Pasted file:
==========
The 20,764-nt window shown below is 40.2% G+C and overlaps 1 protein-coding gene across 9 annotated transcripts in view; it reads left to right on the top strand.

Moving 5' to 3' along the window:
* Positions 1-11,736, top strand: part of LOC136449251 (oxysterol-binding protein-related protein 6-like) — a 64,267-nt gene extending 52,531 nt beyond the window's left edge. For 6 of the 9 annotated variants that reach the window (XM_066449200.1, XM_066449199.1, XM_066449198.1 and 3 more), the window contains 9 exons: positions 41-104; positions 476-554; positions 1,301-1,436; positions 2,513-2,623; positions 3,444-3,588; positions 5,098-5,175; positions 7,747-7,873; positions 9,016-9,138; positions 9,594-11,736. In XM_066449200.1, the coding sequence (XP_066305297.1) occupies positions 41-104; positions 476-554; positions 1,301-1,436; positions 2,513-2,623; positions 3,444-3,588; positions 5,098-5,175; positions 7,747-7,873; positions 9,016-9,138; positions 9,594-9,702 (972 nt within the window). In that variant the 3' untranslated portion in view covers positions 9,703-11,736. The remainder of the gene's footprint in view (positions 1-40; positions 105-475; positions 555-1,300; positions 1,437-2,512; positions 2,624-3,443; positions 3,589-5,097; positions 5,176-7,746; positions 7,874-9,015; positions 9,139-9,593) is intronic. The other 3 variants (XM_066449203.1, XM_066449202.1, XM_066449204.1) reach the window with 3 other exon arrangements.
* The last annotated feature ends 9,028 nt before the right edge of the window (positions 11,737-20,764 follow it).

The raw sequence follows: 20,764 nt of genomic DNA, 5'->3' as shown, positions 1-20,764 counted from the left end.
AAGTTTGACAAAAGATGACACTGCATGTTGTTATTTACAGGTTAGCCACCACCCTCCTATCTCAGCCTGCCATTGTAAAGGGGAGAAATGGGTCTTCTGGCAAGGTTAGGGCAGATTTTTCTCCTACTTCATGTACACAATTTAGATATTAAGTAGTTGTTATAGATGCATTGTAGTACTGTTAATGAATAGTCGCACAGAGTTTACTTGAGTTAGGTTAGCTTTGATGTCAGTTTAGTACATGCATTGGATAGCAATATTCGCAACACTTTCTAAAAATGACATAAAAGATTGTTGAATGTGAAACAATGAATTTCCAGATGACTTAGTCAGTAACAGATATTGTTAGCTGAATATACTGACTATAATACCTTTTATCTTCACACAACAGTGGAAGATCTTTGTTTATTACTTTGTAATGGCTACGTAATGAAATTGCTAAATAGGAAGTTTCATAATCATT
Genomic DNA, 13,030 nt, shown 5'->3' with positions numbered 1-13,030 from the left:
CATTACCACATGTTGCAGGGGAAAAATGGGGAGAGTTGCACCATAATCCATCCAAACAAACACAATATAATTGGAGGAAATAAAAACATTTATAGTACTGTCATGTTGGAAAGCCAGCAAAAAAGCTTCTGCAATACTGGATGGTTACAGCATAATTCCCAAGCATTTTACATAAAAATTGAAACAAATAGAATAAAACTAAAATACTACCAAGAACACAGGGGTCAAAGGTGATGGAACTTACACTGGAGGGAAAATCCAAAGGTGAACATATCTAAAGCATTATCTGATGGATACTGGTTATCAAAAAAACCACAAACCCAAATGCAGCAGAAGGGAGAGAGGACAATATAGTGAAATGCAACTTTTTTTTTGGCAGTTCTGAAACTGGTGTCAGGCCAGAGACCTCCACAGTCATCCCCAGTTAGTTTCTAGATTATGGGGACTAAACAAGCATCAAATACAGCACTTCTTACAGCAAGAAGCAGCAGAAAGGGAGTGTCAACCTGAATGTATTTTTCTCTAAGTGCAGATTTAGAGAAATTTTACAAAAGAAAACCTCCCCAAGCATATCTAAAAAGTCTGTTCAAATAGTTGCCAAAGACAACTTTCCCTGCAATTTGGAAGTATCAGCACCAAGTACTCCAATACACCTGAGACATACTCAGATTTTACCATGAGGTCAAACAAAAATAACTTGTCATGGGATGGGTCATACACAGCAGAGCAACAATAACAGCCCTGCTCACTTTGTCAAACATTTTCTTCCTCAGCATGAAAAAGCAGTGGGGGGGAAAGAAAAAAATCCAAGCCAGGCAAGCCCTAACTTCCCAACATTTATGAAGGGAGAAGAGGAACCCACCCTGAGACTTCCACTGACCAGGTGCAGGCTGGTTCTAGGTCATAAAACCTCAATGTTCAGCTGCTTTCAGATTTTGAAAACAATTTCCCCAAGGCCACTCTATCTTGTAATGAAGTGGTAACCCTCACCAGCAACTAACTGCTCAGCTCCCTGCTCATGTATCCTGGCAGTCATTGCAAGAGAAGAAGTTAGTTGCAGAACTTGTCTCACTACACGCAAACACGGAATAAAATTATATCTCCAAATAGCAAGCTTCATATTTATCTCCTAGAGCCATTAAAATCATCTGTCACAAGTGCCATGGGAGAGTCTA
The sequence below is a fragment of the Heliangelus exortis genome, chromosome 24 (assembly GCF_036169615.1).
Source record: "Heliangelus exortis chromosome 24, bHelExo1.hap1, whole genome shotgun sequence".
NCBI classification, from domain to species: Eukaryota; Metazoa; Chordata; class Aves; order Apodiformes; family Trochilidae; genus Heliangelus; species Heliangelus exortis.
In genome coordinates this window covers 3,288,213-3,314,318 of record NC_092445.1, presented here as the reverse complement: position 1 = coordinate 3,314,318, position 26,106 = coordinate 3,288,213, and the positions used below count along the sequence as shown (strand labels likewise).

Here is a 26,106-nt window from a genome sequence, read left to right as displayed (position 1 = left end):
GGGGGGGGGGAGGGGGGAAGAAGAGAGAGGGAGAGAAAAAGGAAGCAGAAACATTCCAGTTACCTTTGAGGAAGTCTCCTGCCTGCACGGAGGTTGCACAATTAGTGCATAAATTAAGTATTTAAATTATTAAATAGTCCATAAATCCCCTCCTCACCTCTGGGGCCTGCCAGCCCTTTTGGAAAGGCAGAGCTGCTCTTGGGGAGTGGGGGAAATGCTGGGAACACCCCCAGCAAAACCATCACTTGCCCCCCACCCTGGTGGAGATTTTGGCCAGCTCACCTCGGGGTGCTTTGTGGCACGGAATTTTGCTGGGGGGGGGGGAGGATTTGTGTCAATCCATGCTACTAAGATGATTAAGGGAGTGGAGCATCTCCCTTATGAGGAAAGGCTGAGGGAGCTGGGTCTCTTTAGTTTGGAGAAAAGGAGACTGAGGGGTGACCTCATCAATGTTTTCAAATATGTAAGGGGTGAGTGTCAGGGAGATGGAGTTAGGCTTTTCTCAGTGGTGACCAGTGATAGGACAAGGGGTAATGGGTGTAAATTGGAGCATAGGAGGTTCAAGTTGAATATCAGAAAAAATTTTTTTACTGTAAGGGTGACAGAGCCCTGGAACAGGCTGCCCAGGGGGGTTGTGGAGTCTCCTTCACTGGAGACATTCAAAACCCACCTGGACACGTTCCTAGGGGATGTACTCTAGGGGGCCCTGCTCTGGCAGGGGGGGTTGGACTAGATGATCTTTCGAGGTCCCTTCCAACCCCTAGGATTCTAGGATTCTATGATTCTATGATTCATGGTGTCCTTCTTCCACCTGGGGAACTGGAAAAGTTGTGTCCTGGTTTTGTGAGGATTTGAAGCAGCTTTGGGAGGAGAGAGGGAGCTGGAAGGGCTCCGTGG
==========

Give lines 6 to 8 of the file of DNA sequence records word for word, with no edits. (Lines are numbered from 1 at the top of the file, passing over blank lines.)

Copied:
AAGTTTGACAAAAGATGACACTGCATGTTGTTATTTACAGGTTAGCCACCACCCTCCTATCTCAGCCTGCCATTGTAAAGGGGAGAAATGGGTCTTCTGGCAAGGTTAGGGCAGATTTTTCTCCTACTTCATGTACACAATTTAGATATTAAGTAGTTGTTATAGATGCATTGTAGTACTGTTAATGAATAGTCGCACAGAGTTTACTTGAGTTAGGTTAGCTTTGATGTCAGTTTAGTACATGCATTGGATAGCAATATTCGCAACACTTTCTAAAAATGACATAAAAGATTGTTGAATGTGAAACAATGAATTTCCAGATGACTTAGTCAGTAACAGATATTGTTAGCTGAATATACTGACTATAATACCTTTTATCTTCACACAACAGTGGAAGATCTTTGTTTATTACTTTGTAATGGCTACGTAATGAAATTGCTAAATAGGAAGTTTCATAATCATT
Genomic DNA, 13,030 nt, shown 5'->3' with positions numbered 1-13,030 from the left:
CATTACCACATGTTGCAGGGGAAAAATGGGGAGAGTTGCACCATAATCCATCCAAACAAACACAATATAATTGGAGGAAATAAAAACATTTATAGTACTGTCATGTTGGAAAGCCAGCAAAAAAGCTTCTGCAATACTGGATGGTTACAGCATAATTCCCAAGCATTTTACATAAAAATTGAAACAAATAGAATAAAACTAAAATACTACCAAGAACACAGGGGTCAAAGGTGATGGAACTTACACTGGAGGGAAAATCCAAAGGTGAACATATCTAAAGCATTATCTGATGGATACTGGTTATCAAAAAAACCACAAACCCAAATGCAGCAGAAGGGAGAGAGGACAATATAGTGAAATGCAACTTTTTTTTTGGCAGTTCTGAAACTGGTGTCAGGCCAGAGACCTCCACAGTCATCCCCAGTTAGTTTCTAGATTATGGGGACTAAACAAGCATCAAATACAGCACTTCTTACAGCAAGAAGCAGCAGAAAGGGAGTGTCAACCTGAATGTATTTTTCTCTAAGTGCAGATTTAGAGAAATTTTACAAAAGAAAACCTCCCCAAGCATATCTAAAAAGTCTGTTCAAATAGTTGCCAAAGACAACTTTCCCTGCAATTTGGAAGTATCAGCACCAAGTACTCCAATACACCTGAGACATACTCAGATTTTACCATGAGGTCAAACAAAAATAACTTGTCATGGGATGGGTCATACACAGCAGAGCAACAATAACAGCCCTGCTCACTTTGTCAAACATTTTCTTCCTCAGCATGAAAAAGCAGTGGGGGGGAAAGAAAAAAATCCAAGCCAGGCAAGCCCTAACTTCCCAACATTTATGAAGGGAGAAGAGGAACCCACCCTGAGACTTCCACTGACCAGGTGCAGGCTGGTTCTAGGTCATAAAACCTCAATGTTCAGCTGCTTTCAGATTTTGAAAACAATTTCCCCAAGGCCACTCTATCTTGTAATGAAGTGGTAACCCTCACCAGCAACTAACTGCTCAGCTCCCTGCTCATGTATCCTGGCAGTCATTGCAAGAGAAGAAGTTAGTTGCAGAACTTGTCTCACTACACGCAAACACGGAATAAAATTATATCTCCAAATAGCAAGCTTCATATTTATCTCCTAGAGCCATTAAAATCATCTGTCACAAGTGCCATGGGAGAGTCTA